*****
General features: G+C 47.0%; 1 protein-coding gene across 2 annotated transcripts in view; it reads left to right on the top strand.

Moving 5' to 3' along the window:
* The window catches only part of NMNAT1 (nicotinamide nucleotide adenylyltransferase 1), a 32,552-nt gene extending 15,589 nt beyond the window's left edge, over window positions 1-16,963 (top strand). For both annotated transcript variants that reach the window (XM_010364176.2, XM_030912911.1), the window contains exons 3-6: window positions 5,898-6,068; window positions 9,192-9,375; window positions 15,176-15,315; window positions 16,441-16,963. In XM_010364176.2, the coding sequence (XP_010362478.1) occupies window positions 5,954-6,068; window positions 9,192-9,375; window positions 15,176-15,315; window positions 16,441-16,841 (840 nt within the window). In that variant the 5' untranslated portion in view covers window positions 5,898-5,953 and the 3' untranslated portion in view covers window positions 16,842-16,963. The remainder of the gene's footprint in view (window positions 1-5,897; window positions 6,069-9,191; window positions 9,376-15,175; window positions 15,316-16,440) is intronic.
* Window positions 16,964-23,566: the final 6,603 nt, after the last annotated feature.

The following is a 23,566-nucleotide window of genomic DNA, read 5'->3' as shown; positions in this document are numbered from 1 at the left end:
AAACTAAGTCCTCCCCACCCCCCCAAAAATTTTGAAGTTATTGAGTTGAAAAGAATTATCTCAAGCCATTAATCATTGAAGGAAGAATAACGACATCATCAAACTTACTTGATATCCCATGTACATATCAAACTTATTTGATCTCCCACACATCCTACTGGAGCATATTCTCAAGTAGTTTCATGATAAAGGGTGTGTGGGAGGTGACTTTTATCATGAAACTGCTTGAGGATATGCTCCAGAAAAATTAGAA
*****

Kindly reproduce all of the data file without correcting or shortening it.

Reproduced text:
General features: G+C 47.0%; 1 protein-coding gene across 2 annotated transcripts in view; it reads left to right on the top strand.

Moving 5' to 3' along the window:
* The window catches only part of NMNAT1 (nicotinamide nucleotide adenylyltransferase 1), a 32,552-nt gene extending 15,589 nt beyond the window's left edge, over window positions 1-16,963 (top strand). For both annotated transcript variants that reach the window (XM_010364176.2, XM_030912911.1), the window contains exons 3-6: window positions 5,898-6,068; window positions 9,192-9,375; window positions 15,176-15,315; window positions 16,441-16,963. In XM_010364176.2, the coding sequence (XP_010362478.1) occupies window positions 5,954-6,068; window positions 9,192-9,375; window positions 15,176-15,315; window positions 16,441-16,841 (840 nt within the window). In that variant the 5' untranslated portion in view covers window positions 5,898-5,953 and the 3' untranslated portion in view covers window positions 16,842-16,963. The remainder of the gene's footprint in view (window positions 1-5,897; window positions 6,069-9,191; window positions 9,376-15,175; window positions 15,316-16,440) is intronic.
* Window positions 16,964-23,566: the final 6,603 nt, after the last annotated feature.

The following is a 23,566-nucleotide window of genomic DNA, read 5'->3' as shown; positions in this document are numbered from 1 at the left end:
AAACTAAGTCCTCCCCACCCCCCCAAAAATTTTGAAGTTATTGAGTTGAAAAGAATTATCTCAAGCCATTAATCATTGAAGGAAGAATAACGACATCATCAAACTTACTTGATATCCCATGTACATATCAAACTTATTTGATCTCCCACACATCCTACTGGAGCATATTCTCAAGTAGTTTCATGATAAAGGGTGTGTGGGAGGTGACTTTTATCATGAAACTGCTTGAGGATATGCTCCAGAAAAATTAGAA